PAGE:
Will Racism Alter the Election?

A recent issue of The Boston Globe included an article about Mahzarin Banaji, a Harvard professor who studiesthe psychology of bias.  For two decades, Banaji has been a leadingresearcher into the nature of our implicit, unconscious biases.

To divide up the world by the preferences that you have is utterly human. Weall have unconscious biases that often dictate who we like and who we don't.The bias may not be about race. It might be a preference between men and women,religions, community, even how people dress.

In experiments designed to test our unconscious biases, the psychologist foundthat 80 percent of whites show a preference for the company of whites, while 40percent of blacks show a preference for the company of other blacks. Butblacks, much more so than whites, are more vocal in saying so. At this point in time, Obama is ahead in the polls. How meaningful isthis? It's hard to say because bias may cause many people to vote differently fromwhat they told a pollster. Not because they wanted to be deceptive, but becausethey stayed unaware of their own bias until they got in the voting booth.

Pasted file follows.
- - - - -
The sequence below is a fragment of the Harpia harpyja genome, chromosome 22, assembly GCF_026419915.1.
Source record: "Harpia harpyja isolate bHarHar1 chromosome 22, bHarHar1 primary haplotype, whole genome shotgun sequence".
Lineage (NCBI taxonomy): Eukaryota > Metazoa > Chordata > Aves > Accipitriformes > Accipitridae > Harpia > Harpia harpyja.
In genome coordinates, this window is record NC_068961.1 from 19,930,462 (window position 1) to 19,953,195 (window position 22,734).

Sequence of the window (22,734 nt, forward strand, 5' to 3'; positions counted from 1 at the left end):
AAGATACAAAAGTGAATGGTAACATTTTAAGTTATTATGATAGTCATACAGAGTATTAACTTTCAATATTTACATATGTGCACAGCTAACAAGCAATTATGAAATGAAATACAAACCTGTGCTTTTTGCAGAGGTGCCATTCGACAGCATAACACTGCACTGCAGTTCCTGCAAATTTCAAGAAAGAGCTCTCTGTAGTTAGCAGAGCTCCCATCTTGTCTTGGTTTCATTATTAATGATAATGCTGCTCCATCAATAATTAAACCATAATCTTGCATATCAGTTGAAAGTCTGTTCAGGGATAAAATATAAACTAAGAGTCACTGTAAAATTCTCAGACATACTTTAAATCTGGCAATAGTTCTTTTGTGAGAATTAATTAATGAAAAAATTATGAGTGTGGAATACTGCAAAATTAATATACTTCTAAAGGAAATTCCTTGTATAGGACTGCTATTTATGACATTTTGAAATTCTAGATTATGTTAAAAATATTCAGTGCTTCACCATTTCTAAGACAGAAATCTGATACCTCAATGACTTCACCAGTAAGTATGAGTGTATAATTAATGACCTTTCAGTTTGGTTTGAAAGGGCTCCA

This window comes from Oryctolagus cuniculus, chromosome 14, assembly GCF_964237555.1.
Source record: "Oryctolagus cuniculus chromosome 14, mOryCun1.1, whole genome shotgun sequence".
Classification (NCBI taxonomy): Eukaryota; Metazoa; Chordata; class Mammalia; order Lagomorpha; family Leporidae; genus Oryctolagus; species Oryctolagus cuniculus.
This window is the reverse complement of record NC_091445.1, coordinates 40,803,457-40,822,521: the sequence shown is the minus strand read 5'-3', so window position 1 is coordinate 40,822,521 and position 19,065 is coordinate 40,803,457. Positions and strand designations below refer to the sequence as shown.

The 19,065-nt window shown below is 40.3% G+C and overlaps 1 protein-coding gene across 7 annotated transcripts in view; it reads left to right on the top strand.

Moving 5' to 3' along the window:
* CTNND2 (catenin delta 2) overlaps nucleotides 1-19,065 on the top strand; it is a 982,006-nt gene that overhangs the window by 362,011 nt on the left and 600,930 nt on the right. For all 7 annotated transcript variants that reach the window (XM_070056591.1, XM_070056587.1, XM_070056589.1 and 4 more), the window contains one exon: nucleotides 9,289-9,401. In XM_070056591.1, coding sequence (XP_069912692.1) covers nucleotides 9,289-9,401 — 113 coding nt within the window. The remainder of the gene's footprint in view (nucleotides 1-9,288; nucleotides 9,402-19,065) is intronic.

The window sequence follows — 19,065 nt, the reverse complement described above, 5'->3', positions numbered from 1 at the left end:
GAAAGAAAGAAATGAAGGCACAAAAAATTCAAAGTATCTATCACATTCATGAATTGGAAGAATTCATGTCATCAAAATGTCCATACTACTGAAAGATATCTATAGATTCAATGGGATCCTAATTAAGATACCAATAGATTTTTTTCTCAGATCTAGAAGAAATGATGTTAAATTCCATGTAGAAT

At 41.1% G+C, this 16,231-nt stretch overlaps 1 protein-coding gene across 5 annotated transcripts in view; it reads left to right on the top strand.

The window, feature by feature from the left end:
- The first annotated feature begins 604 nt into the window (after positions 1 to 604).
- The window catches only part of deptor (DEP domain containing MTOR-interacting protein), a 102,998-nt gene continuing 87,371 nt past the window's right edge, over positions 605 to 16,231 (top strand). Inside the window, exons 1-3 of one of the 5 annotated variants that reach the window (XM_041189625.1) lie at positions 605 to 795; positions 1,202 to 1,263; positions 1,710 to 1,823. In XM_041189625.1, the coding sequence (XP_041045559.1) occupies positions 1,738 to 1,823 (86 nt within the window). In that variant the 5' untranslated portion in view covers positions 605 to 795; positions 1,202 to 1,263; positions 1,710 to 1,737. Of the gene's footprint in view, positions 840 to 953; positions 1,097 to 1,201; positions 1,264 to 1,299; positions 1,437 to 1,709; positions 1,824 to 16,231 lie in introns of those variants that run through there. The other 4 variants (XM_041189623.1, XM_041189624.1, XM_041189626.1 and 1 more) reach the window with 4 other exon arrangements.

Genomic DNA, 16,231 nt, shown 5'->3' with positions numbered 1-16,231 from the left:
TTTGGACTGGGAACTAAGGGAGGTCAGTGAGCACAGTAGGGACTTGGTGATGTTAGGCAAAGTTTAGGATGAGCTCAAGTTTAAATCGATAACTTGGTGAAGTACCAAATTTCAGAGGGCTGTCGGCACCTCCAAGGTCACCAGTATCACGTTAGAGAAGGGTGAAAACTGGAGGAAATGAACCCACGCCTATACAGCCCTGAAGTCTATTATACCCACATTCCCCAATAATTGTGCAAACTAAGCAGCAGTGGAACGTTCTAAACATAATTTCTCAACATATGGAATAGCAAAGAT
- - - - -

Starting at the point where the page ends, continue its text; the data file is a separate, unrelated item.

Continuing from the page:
The best way to deal with bigotry and bias is to acknowledge it. By acceptingyour own biases you have the best chance at countering them and working tocorrect them. Unconscious motivations have the power to control our behaviorsand the more conscious the thought you have, the better the chances that youcan control it. Everyone has some amount of bias about something. We can allwork toward a more equitable and accepting world by knowing our own human mindsand helping each other to keep the playing field fair and level.

Will race affect the final outcome of the election?

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